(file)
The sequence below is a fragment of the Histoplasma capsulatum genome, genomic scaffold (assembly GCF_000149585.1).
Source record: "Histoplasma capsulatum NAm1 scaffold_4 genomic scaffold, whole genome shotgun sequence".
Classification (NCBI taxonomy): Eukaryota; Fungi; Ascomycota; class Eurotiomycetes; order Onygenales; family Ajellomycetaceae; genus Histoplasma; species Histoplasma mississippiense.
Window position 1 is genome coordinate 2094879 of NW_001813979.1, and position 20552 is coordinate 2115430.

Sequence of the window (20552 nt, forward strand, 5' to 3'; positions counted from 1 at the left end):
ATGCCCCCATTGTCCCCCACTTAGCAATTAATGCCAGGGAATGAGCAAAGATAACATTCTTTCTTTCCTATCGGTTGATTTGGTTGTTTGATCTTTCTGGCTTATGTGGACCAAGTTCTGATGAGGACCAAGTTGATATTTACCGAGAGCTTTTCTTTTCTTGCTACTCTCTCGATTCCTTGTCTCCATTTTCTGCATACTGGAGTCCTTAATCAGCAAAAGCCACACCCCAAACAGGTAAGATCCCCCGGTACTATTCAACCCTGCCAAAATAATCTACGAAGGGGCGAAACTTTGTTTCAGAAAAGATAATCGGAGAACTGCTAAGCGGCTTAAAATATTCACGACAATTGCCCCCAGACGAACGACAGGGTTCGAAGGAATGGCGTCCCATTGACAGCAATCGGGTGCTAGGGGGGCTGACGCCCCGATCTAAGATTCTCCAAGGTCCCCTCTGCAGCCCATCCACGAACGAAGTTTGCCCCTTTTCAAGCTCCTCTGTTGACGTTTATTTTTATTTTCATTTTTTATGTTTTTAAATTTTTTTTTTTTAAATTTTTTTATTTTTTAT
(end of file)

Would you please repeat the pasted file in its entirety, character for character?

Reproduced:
The sequence below is a fragment of the Histoplasma capsulatum genome, genomic scaffold (assembly GCF_000149585.1).
Source record: "Histoplasma capsulatum NAm1 scaffold_4 genomic scaffold, whole genome shotgun sequence".
Classification (NCBI taxonomy): Eukaryota; Fungi; Ascomycota; class Eurotiomycetes; order Onygenales; family Ajellomycetaceae; genus Histoplasma; species Histoplasma mississippiense.
Window position 1 is genome coordinate 2094879 of NW_001813979.1, and position 20552 is coordinate 2115430.

Sequence of the window (20552 nt, forward strand, 5' to 3'; positions counted from 1 at the left end):
ATGCCCCCATTGTCCCCCACTTAGCAATTAATGCCAGGGAATGAGCAAAGATAACATTCTTTCTTTCCTATCGGTTGATTTGGTTGTTTGATCTTTCTGGCTTATGTGGACCAAGTTCTGATGAGGACCAAGTTGATATTTACCGAGAGCTTTTCTTTTCTTGCTACTCTCTCGATTCCTTGTCTCCATTTTCTGCATACTGGAGTCCTTAATCAGCAAAAGCCACACCCCAAACAGGTAAGATCCCCCGGTACTATTCAACCCTGCCAAAATAATCTACGAAGGGGCGAAACTTTGTTTCAGAAAAGATAATCGGAGAACTGCTAAGCGGCTTAAAATATTCACGACAATTGCCCCCAGACGAACGACAGGGTTCGAAGGAATGGCGTCCCATTGACAGCAATCGGGTGCTAGGGGGGCTGACGCCCCGATCTAAGATTCTCCAAGGTCCCCTCTGCAGCCCATCCACGAACGAAGTTTGCCCCTTTTCAAGCTCCTCTGTTGACGTTTATTTTTATTTTCATTTTTTATGTTTTTAAATTTTTTTTTTTTAAATTTTTTTATTTTTTAT